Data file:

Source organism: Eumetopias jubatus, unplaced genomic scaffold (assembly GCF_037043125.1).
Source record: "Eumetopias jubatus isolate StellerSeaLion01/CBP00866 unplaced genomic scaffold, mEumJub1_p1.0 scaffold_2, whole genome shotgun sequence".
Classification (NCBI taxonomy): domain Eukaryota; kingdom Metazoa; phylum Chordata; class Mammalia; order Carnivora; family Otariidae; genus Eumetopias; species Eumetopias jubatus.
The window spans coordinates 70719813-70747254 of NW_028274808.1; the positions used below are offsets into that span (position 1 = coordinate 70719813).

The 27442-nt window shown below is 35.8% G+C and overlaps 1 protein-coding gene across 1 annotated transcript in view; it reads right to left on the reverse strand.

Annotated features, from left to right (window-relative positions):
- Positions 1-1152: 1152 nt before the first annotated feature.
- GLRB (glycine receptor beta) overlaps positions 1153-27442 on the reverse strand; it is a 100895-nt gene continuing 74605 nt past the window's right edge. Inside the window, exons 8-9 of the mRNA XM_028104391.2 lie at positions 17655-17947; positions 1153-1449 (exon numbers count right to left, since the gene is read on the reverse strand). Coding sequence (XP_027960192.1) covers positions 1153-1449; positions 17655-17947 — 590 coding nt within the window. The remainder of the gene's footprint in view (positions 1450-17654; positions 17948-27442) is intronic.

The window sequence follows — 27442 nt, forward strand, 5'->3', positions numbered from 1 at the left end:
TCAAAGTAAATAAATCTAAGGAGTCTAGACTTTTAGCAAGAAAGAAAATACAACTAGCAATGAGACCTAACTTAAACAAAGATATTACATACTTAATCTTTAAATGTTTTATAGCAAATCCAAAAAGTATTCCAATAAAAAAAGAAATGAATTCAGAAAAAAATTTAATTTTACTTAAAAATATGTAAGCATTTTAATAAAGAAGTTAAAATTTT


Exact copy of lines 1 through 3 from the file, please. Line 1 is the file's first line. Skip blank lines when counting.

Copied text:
Source organism: Eumetopias jubatus, unplaced genomic scaffold (assembly GCF_037043125.1).
Source record: "Eumetopias jubatus isolate StellerSeaLion01/CBP00866 unplaced genomic scaffold, mEumJub1_p1.0 scaffold_2, whole genome shotgun sequence".
Classification (NCBI taxonomy): domain Eukaryota; kingdom Metazoa; phylum Chordata; class Mammalia; order Carnivora; family Otariidae; genus Eumetopias; species Eumetopias jubatus.